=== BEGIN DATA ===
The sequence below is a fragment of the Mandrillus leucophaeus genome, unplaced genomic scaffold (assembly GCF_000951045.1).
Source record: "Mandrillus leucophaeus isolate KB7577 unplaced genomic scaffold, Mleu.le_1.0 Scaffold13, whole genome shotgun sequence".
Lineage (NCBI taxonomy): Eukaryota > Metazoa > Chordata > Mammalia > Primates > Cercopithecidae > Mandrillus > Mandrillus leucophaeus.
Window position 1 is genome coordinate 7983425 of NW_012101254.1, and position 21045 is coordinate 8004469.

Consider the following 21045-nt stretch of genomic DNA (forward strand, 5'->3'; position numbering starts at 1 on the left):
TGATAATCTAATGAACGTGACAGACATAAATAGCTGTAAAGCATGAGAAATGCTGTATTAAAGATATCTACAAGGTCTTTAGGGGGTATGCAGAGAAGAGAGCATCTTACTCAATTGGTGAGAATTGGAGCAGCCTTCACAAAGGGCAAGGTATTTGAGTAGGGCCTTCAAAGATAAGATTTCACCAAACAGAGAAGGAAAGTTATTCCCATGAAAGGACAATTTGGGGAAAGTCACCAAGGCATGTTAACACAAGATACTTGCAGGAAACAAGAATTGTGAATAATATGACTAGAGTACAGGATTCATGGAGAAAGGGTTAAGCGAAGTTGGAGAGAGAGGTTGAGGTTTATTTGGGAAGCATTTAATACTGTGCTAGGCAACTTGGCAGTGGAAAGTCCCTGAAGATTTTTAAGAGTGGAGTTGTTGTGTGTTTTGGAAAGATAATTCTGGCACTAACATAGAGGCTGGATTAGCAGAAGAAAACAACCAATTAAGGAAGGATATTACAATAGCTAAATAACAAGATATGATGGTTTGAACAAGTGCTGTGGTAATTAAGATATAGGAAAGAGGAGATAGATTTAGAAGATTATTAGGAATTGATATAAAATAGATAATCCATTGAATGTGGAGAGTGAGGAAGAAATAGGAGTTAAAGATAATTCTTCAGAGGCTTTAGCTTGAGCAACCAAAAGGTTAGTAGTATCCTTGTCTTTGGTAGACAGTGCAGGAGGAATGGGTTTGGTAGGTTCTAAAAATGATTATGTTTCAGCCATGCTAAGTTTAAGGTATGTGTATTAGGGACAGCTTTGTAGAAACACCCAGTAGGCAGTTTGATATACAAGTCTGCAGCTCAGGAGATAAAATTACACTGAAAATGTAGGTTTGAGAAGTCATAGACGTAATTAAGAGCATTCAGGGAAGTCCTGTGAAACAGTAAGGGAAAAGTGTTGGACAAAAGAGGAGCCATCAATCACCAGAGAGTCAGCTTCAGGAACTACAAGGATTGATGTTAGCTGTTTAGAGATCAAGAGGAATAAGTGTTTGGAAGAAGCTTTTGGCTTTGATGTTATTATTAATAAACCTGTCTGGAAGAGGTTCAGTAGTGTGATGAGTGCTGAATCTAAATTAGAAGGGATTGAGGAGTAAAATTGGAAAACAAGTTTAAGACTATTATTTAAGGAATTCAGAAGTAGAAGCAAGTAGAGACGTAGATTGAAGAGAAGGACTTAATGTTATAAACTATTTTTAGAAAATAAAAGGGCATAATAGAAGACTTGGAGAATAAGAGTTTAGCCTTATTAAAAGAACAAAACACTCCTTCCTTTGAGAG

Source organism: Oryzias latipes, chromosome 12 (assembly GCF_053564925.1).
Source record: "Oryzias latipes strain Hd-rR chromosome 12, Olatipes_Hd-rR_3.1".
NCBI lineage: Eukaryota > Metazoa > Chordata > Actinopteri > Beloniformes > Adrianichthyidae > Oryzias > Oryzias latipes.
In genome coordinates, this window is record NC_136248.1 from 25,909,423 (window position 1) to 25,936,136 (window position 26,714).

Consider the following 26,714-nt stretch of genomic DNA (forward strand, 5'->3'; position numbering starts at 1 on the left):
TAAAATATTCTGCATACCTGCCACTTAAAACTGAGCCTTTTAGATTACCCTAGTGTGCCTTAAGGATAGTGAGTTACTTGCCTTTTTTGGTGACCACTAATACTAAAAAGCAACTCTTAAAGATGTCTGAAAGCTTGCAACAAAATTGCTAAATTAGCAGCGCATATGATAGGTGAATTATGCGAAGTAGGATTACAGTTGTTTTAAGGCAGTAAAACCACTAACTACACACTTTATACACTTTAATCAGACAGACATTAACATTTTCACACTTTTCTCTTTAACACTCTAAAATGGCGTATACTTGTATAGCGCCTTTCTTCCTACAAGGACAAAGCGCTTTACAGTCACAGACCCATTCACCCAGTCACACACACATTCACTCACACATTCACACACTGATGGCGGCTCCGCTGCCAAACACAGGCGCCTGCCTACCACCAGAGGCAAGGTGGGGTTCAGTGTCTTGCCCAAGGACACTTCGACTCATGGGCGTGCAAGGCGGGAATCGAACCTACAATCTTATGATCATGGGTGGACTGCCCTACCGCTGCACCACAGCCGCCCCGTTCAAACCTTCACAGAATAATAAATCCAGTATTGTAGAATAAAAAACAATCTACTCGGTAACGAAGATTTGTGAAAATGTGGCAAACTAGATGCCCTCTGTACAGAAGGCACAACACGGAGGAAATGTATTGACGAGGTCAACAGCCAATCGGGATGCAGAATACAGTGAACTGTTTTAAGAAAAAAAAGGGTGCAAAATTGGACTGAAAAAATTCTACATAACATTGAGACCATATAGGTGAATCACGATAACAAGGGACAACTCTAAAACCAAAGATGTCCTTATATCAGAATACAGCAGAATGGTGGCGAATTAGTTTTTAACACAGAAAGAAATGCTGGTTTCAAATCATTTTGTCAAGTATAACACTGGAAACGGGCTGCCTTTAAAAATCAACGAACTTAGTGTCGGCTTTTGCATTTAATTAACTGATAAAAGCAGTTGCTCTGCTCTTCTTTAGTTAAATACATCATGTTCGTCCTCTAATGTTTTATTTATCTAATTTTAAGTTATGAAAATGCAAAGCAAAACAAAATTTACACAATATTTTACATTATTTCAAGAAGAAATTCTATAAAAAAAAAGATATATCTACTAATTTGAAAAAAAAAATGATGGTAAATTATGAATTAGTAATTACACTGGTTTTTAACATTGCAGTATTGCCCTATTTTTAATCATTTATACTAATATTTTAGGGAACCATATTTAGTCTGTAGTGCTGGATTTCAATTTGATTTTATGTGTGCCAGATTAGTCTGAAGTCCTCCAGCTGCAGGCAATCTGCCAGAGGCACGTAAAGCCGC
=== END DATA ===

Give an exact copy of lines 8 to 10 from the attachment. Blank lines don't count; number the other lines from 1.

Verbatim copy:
Source record: "Oryzias latipes strain Hd-rR chromosome 12, Olatipes_Hd-rR_3.1".
NCBI lineage: Eukaryota > Metazoa > Chordata > Actinopteri > Beloniformes > Adrianichthyidae > Oryzias > Oryzias latipes.
In genome coordinates, this window is record NC_136248.1 from 25,909,423 (window position 1) to 25,936,136 (window position 26,714).